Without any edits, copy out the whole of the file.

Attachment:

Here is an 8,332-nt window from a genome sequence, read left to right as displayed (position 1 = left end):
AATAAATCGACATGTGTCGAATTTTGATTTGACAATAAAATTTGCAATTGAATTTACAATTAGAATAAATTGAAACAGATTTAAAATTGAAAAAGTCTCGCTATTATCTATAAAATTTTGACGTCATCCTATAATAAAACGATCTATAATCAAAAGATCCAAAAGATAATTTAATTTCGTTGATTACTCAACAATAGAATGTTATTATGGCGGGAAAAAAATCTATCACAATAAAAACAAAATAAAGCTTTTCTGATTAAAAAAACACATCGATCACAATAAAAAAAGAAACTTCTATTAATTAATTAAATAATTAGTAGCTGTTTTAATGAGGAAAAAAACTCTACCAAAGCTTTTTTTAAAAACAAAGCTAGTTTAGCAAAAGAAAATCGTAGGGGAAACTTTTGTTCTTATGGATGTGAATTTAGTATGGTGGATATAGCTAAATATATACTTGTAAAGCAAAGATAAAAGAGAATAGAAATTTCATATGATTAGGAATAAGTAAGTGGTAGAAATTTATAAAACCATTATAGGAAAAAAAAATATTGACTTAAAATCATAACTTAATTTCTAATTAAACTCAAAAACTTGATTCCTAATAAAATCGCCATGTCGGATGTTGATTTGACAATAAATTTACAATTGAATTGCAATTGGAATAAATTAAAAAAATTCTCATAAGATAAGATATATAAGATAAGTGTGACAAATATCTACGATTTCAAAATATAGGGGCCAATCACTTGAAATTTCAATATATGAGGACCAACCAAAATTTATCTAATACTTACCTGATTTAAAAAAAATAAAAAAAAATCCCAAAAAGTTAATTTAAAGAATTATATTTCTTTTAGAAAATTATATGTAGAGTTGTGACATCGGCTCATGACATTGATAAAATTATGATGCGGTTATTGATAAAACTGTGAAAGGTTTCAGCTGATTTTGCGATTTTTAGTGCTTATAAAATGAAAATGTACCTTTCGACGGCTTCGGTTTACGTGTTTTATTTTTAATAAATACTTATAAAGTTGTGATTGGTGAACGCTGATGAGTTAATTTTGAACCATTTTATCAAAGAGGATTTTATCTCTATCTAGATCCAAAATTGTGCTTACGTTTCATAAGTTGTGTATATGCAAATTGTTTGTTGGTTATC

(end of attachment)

Here is an 8,332-nt window from a genome sequence, read left to right as displayed (position 1 = left end):
AATAAATCGACATGTGTCGAATTTTGATTTGACAATAAAATTTGCAATTGAATTTACAATTAGAATAAATTGAAACAGATTTAAAATTGAAAAAGTCTCGCTATTATCTATAAAATTTTGACGTCATCCTATAATAAAACGATCTATAATCAAAAGATCCAAAAGATAATTTAATTTCGTTGATTACTCAACAATAGAATGTTATTATGGCGGGAAAAAAATCTATCACAATAAAAACAAAATAAAGCTTTTCTGATTAAAAAAACACATCGATCACAATAAAAAAAGAAACTTCTATTAATTAATTAAATAATTAGTAGCTGTTTTAATGAGGAAAAAAACTCTACCAAAGCTTTTTTTAAAAACAAAGCTAGTTTAGCAAAAGAAAATCGTAGGGGAAACTTTTGTTCTTATGGATGTGAATTTAGTATGGTGGATATAGCTAAATATATACTTGTAAAGCAAAGATAAAAGAGAATAGAAATTTCATATGATTAGGAATAAGTAAGTGGTAGAAATTTATAAAACCATTATAGGAAAAAAAAATATTGACTTAAAATCATAACTTAATTTCTAATTAAACTCAAAAACTTGATTCCTAATAAAATCGCCATGTCGGATGTTGATTTGACAATAAATTTACAATTGAATTGCAATTGGAATAAATTAAAAAAATTCTCATAAGATAAGATATATAAGATAAGTGTGACAAATATCTACGATTTCAAAATATAGGGGCCAATCACTTGAAATTTCAATATATGAGGACCAACCAAAATTTATCTAATACTTACCTGATTTAAAAAAAATAAAAAAAAATCCCAAAAAGTTAATTTAAAGAATTATATTTCTTTTAGAAAATTATATGTAGAGTTGTGACATCGGCTCATGACATTGATAAAATTATGATGCGGTTATTGATAAAACTGTGAAAGGTTTCAGCTGATTTTGCGATTTTTAGTGCTTATAAAATGAAAATGTACCTTTCGACGGCTTCGGTTTACGTGTTTTATTTTTAATAAATACTTATAAAGTTGTGATTGGTGAACGCTGATGAGTTAATTTTGAACCATTTTATCAAAGAGGATTTTATCTCTATCTAGATCCAAAATTGTGCTTACGTTTCATAAGTTGTGTATATGCAAATTGTTTGTTGGTTATC